The Microsoft Virtual Machine Converter 2.0

Microsoft Virtual Machine Converter (MVMC) 2.0, a supported, freely available solution for converting VMware-based virtual machines and virtual disks to Hyper-V-based virtual machines and virtual hard disks (VHDs).

MVMC can be deployed with minimal dependencies. Because MVMC provides native support for Windows PowerShell®, it enables scripting and integration with data center automation workflows such as those authored and run within Microsoft System Center Orchestrator 2012 R2. It can also be invoked through the Windows PowerShell® command-line interface. The solution is simple to download, install, and use. In addition to the Windows PowerShell capability, MVMC provides a wizard-driven GUI to facilitate virtual machine conversion.

MVMC 2.0Migration-of-a-VM-with-MVMC-2.0_thumb

With the release, you will be able to access many updated features including:

  • Added support for vCenter & ESX(i) 5.5
  • VMware virtual hardware version 4 – 10 support
  • Linux Guest OS migration support including CentOS, Debian, Oracle, Red Hat Enterprise, SuSE enterprise and Ubuntu.

Microsoft has also added two great new features:

  • On-Premises VM to Azure VM conversion: You can now migrate your VMware virtual machines straight to Azure. Ease your migration process and take advantage of Microsoft’s cloud infrastructure with a simple wizard driven experience.
  • PowerShell interface for scripting and automation support: Automate your migration via workflow tools including System Center Orchestrator and more. Hook MVMC 2.0 into greater processes including candidate identification and migration activities.

At this time, Microsoft is also announcing the expected availability of MVMC 3.0 in fall of 2014. In that release we will be providing physical to virtual (P2V) machine conversion for supported versions of Windows.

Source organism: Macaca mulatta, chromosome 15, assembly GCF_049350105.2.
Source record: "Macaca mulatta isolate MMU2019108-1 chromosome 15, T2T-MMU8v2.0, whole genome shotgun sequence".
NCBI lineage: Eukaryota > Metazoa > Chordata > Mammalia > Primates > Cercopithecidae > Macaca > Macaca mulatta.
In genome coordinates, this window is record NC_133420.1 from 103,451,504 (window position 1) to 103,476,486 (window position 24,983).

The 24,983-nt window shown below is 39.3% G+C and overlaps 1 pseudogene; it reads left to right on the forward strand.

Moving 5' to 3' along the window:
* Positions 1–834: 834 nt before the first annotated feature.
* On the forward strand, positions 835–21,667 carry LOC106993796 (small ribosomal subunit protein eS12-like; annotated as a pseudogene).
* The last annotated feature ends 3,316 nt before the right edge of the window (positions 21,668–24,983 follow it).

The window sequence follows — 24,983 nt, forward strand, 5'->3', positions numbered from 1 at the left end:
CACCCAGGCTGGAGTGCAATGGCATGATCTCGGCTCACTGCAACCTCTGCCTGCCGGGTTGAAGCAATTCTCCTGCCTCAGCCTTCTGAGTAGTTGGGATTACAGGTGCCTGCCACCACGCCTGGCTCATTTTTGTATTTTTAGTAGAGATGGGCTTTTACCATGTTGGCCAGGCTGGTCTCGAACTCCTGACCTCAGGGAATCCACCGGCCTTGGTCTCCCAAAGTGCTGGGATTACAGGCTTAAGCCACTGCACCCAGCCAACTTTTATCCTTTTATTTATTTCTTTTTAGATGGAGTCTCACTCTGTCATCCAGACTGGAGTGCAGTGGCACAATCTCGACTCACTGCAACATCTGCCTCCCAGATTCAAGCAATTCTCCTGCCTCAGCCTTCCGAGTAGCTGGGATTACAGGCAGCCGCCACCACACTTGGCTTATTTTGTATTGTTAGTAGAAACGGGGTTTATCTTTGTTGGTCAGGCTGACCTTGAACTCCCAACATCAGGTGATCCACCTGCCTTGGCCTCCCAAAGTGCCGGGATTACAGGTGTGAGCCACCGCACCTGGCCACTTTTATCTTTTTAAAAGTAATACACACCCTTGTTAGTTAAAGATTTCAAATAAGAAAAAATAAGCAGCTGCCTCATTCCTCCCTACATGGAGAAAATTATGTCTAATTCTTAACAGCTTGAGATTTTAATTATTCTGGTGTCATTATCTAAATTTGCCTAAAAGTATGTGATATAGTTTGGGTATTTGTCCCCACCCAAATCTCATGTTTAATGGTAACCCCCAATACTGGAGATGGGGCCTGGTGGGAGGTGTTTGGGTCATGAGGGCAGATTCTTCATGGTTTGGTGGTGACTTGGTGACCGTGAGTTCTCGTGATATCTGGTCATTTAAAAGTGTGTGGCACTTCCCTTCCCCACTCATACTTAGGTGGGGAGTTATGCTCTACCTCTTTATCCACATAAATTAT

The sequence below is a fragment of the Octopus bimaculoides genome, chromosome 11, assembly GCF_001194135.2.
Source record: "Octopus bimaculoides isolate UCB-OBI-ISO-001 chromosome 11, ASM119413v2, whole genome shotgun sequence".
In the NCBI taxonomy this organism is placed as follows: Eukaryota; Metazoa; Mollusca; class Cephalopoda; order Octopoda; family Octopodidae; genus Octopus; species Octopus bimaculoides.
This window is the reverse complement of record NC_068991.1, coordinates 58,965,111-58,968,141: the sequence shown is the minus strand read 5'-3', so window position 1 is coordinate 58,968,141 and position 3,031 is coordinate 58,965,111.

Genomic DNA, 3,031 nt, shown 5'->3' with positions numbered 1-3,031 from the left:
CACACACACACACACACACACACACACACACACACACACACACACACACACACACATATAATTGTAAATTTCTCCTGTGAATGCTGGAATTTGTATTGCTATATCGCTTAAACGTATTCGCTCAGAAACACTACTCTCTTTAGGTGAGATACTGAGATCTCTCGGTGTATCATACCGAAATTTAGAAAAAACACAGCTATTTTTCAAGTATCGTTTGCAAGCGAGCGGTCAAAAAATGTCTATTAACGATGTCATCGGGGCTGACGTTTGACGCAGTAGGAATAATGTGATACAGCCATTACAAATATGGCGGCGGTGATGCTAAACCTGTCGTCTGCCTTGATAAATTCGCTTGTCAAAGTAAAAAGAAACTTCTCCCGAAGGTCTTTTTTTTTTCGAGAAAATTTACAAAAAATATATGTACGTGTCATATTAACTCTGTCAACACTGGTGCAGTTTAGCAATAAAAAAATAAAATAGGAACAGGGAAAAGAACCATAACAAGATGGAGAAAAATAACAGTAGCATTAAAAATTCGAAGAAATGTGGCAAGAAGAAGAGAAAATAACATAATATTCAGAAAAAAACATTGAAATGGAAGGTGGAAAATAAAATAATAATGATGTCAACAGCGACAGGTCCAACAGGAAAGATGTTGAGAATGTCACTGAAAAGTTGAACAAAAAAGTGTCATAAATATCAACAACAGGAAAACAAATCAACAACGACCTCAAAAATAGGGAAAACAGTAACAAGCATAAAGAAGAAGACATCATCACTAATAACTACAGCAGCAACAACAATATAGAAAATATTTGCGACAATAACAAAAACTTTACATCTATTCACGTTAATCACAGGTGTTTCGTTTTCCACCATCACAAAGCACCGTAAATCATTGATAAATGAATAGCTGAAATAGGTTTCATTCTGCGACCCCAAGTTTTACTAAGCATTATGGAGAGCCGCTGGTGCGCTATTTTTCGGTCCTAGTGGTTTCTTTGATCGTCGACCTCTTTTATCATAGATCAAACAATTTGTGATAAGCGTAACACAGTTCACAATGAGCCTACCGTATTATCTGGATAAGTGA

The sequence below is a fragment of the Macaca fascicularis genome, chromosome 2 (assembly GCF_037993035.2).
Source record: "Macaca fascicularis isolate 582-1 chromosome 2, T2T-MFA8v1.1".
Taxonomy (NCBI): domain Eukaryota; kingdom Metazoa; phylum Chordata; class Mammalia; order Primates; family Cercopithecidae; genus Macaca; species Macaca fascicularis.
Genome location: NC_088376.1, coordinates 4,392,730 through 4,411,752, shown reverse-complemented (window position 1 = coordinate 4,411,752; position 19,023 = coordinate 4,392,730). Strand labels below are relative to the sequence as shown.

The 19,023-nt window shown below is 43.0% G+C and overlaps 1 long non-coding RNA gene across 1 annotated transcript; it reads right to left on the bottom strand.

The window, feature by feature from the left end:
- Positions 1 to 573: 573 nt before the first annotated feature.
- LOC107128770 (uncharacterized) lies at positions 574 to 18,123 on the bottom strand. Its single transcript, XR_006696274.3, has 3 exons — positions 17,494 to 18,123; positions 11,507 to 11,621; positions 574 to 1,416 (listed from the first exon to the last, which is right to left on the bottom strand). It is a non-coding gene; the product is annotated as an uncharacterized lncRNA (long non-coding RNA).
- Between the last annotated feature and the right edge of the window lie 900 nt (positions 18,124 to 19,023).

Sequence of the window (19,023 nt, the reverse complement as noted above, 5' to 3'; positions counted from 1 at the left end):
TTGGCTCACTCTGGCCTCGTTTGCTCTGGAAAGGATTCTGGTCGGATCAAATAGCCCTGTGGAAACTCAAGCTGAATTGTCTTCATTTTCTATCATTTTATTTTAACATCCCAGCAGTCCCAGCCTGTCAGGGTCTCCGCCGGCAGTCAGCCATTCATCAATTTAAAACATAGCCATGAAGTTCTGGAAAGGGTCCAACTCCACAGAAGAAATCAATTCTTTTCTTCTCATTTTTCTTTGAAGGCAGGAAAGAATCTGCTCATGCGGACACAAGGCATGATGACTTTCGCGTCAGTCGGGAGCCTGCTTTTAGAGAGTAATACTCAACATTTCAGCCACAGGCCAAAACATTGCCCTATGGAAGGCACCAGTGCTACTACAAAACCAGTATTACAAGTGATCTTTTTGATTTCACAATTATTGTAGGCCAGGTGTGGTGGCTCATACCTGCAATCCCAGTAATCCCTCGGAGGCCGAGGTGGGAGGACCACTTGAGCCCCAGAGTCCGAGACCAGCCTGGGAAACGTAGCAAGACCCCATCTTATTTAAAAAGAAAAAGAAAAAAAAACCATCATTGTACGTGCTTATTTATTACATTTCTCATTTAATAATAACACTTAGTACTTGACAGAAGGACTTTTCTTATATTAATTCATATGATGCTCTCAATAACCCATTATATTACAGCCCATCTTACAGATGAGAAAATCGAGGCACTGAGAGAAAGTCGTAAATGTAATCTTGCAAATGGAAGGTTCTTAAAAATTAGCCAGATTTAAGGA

For more information about the MVMC 2.0 solution including how to download, make sure you visit here.

Summary

With Windows Server 2012 R2 Hyper-V and System Center 2012 R2, Microsoft has a solution to enable customers to virtualize their key, mission critical workloads and realize significant savings compared to VMware. Hyper-V enables customers to run their largest workloads. It offers massive host, VM and cluster scalability. It provides powerful storage, networking, and automation features that enterprises and service providers demand. With a number of supported tools, you have many options available to test and continue your migration to Hyper-V.

Windows Server “8” Beta Hyper-V Component Architecture poster

The new Windows Server “8” Beta Hyper-V Component Architecture poster is now available from the Microsoft Download Center.

Windows Server 8 Beta Hyper-V Component Architecture

This poster provides a visual reference for understanding key Hyper-V technologies in Windows Server “8” Beta. This new Hyper-V poster focuses on Hyper-V Replica, networking, virtual machine mobility (live migration), storage, failover clustering and scalability.

If you haven’t seen them previously, the following posters are also available:

Cool new Windows 8 VDI and RDS capabilities!

Windows Server “8” Beta, has a lot of new Remote Desktop Services, VDI and administration capabilities to simplify deploying virtual machine-based and/or session-based desktops or applications. This includes new features related to pooled deployment (single virtual desktop template across many users), personal desktops (one VHD per user), and user profile disks.

Adam Carter has created a brief video to overview the above new features of Remote Desktop Services (not a complete list of all new features) on the Edge Show. A must see video.

Edge Show 16 – Windows Server 8 VDI

Install Windows 8 (server) on Xenserver

When I first downloaded Windows 8 and the Windows Server 8 Edition, I haven’t been able to boot the iso and install these new Operating systems on Xenserver. I needed to install it on a physical machine, Hyper-v or vmware workstation (and then P2V or VTV it to my XenServer). Not really handy. Then I found a very cool tip on Thomas Koetzing blog : http://www.thomaskoetzing.de/index.php?option=com_content&task=view&id=344&Itemid=254

To fix the issue you have to set parameter on the XenServer comand line interface (CLI). Create a VM with a Win7 template and copy the virtual machine UUID from the general tab in XenCenter or use xe vm-list in the CLI. Next you run the command

xe vm-param-set uuid=<VMUUID> platform:viridian=false

Once you’ve done this modification, you’ll be able to install Windows 8 (all edition) within the vm. Have fun testing out the new Windows 8 OS from Microsoft.